Dosing PRP requires an understanding of the disease indication as well as the location. For instance, if the area to be treated is a synovial membrane and the subintimal connective tissue layer, then PRP should be dosed for maximum effect to allow for “bathing” of the cavity and penetration into the subintimal layer. Intra-articular administration allows for delivery to the lesion without dependency on intravascular circulation as well as local concentration of product. Published human reports on intra-articular use of PRP suggests that approximately 2.5 billion platelets are needed to provide the appropriate total platelet dose for positive outcomes.4

When treating intralesional defects, dosing is affected by the size of the lesion as well as its location and time from injury. These lesions, such as superficial digital flexor tendon tears or supraspinatus tendinopathies, may be treated with a similar total platelet dose. Published randomized trials in equine patients with superficial digital flexor tendinopathies support a total platelet dose of 2.7 billion platelets divided into three sites with positive outcomes.5

Topical dosing must be calculated depending on the lesion size, containment in the lesion, and activation level of the platelets. This type of use is focused on exposing the lesion to high quantities of growth factors to promote regeneration and angiogenesis. Strategies for maintaining contact in these areas include adding fibrin, synthetic gels, and/or topical creams to “hold” the platelets in the area until degranulation. Specifically, corneal ulceration therapeutics involve subconjunctival injections of PRP once weekly for two to three treatments. In a study of 28 dogs/cats, subconjunctival injections were successful in promoting resolution in corneal ulceration when given two to three times at a frequency of once weekly.6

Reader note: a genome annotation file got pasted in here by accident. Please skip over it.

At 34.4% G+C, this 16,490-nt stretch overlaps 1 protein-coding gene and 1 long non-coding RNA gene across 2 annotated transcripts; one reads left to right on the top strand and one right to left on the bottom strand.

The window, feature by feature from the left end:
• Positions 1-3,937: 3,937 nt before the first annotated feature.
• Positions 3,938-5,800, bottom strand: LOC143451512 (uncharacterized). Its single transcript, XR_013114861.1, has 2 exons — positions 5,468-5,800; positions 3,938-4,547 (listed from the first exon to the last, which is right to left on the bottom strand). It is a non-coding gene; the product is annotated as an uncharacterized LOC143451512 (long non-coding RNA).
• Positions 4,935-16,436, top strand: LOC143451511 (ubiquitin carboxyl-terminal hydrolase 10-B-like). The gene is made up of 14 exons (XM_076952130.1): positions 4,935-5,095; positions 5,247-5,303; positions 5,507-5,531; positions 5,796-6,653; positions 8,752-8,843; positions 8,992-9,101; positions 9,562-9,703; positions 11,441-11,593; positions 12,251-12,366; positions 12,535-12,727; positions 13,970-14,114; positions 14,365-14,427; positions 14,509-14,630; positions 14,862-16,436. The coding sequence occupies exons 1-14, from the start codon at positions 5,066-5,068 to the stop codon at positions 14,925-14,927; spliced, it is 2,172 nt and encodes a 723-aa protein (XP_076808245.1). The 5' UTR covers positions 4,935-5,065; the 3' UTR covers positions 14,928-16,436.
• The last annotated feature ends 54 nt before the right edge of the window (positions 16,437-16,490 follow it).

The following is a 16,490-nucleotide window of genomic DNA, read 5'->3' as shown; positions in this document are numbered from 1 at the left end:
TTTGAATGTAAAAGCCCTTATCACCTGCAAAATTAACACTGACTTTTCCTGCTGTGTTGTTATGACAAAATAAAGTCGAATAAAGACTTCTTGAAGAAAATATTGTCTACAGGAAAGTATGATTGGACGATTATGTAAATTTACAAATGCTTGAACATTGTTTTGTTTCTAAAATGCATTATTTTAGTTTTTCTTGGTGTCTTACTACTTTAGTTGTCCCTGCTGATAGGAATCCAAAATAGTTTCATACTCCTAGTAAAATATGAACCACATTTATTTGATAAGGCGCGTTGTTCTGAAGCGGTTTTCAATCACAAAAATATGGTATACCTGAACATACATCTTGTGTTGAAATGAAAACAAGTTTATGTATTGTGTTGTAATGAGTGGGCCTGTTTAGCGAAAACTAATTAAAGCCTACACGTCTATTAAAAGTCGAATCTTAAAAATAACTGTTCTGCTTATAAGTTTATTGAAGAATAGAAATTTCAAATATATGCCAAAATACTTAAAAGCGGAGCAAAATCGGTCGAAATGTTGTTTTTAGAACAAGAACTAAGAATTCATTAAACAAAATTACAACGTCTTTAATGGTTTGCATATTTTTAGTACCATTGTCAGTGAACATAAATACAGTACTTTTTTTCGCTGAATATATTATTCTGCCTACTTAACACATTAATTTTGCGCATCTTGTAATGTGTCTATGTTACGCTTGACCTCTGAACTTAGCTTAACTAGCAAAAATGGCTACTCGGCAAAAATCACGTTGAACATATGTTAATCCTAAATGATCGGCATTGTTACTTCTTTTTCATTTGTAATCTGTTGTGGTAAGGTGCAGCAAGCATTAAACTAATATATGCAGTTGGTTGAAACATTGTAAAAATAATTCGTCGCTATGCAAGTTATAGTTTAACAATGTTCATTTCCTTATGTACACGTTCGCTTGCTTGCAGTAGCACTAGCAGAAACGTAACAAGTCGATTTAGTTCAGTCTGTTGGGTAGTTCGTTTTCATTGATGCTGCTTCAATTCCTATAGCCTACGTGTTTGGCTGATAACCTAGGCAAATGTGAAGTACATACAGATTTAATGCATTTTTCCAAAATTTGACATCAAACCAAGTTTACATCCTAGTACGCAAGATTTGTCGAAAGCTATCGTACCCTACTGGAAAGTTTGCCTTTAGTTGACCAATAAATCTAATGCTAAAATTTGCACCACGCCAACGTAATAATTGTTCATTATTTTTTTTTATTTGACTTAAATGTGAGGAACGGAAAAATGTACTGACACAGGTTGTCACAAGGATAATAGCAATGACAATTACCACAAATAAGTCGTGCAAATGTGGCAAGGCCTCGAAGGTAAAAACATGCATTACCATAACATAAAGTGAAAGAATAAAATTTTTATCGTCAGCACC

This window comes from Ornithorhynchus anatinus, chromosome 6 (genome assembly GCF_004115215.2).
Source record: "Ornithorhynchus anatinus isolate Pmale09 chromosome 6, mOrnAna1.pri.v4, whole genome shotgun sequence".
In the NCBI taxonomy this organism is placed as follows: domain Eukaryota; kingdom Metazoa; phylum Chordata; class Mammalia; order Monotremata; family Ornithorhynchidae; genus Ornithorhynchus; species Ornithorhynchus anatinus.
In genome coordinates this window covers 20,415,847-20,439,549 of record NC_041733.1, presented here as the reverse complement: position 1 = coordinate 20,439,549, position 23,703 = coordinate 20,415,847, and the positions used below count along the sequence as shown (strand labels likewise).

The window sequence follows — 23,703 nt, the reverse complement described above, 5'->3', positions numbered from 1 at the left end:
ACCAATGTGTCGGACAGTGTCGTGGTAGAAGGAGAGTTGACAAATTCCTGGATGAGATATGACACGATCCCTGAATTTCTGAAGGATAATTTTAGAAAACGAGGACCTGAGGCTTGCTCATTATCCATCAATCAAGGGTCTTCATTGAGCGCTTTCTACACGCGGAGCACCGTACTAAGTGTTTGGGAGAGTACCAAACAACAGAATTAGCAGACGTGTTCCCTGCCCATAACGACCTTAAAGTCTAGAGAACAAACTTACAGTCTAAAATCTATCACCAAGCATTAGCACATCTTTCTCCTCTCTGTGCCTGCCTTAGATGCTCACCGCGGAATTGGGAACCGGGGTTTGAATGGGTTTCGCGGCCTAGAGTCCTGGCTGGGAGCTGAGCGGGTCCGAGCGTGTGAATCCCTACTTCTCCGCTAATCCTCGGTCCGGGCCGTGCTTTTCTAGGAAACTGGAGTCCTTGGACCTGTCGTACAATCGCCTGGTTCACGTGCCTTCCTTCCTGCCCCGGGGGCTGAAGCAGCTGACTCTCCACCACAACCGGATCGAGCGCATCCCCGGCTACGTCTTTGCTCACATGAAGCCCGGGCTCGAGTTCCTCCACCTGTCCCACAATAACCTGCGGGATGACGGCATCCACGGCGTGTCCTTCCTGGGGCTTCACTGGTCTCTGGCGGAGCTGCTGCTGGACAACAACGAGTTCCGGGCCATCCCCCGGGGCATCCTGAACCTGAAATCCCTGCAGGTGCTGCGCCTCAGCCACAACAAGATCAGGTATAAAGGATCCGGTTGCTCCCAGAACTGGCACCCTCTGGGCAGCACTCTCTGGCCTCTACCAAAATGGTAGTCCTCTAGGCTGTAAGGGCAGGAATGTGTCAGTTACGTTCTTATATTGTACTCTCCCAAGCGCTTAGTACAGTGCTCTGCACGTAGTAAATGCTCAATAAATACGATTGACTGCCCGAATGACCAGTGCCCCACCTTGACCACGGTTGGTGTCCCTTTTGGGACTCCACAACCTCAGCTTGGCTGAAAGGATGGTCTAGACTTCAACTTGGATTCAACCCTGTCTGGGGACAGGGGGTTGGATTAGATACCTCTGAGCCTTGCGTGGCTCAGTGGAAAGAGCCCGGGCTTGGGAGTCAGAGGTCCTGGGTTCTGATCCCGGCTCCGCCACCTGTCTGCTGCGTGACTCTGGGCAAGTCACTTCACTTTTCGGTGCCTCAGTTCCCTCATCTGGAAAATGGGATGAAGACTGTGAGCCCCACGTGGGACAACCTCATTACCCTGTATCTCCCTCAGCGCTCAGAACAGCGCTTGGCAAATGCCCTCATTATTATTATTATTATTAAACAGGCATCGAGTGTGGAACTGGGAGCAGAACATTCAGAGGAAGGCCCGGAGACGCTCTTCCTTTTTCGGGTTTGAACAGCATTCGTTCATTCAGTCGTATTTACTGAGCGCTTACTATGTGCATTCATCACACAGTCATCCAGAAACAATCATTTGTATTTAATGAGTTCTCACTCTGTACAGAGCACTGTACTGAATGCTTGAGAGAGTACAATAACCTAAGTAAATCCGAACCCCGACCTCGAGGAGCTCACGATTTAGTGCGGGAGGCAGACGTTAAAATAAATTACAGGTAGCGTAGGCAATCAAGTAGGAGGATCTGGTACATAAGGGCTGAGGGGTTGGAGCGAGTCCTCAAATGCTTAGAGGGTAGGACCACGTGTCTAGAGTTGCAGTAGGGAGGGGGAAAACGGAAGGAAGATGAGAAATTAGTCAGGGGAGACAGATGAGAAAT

In studies where the platelet count can be controlled and site administration is localized, positive outcomes with the use of PRP can be expected. Allogeneic PRP has the advantage of being an off-the-shelf therapeutic with a known and consistent platelet dose and potency. This provides an easy and convenient way to administer PRP therapy to your patients for a variety of disease indications.


1 Harrison P, Subcommittee on Platelet P. The use of platelets in regenerative medicine and proposal for a new classification system: guidance from the SSC of the ISTH. J Thromb Haemost. Sep 2018;16(9):1895-1900. doi:10.1111/jth.14223

2 Sharun K, Jambagi K, Dhama K, Kumar R, Pawde AM, Amarpal. Therapeutic Potential of Platelet-Rich Plasma in Canine Medicine. Arch Razi Inst. Oct 2021;76(4):721-730. doi:10.22092/ari.2021.355953.1749

3 Camargo Garbin L, Lopez C, Carmona JU. A critical overview of the use of platelet-rich plasma in equine medicine over the last decade. Frontiers in veterinary science. 2021;8:641818.

4 Raeissadat SA, Ghazi Hosseini P, Bahrami MH, et al. The comparison effects of intra-articular injection of Platelet Rich Plasma (PRP), Plasma Rich in Growth Factor (PRGF), Hyaluronic Acid (HA), and ozone in knee osteoarthritis; a one year randomized clinical trial. BMC musculoskeletal disorders. Feb 3 2021;22(1):134. doi:10.1186/s12891-021-04017-x

5 Geburek F, Gaus M, van Schie HT, Rohn K, Stadler PM. Effect of intralesional platelet-rich plasma (PRP) treatment on clinical and ultrasonographic parameters in equine naturally occurring superficial digital flexor tendinopathies – a randomized prospective controlled clinical trial. BMC Vet Res. Sep 7 2016;12(1):191. doi:10.1186/s12917-016-0826-1

6 Farghali HA, AbdElKader NA, AbuBakr HO, et al. Corneal Ulcer in Dogs and Cats: Novel Clinical Application of Regenerative Therapy Using Subconjunctival Injection of Autologous Platelet-Rich Plasma. Frontiers in veterinary science. 2021;8:641265. doi:10.3389/fvets.2021.641265

This Education Center article was underwritten by VetStem, Inc..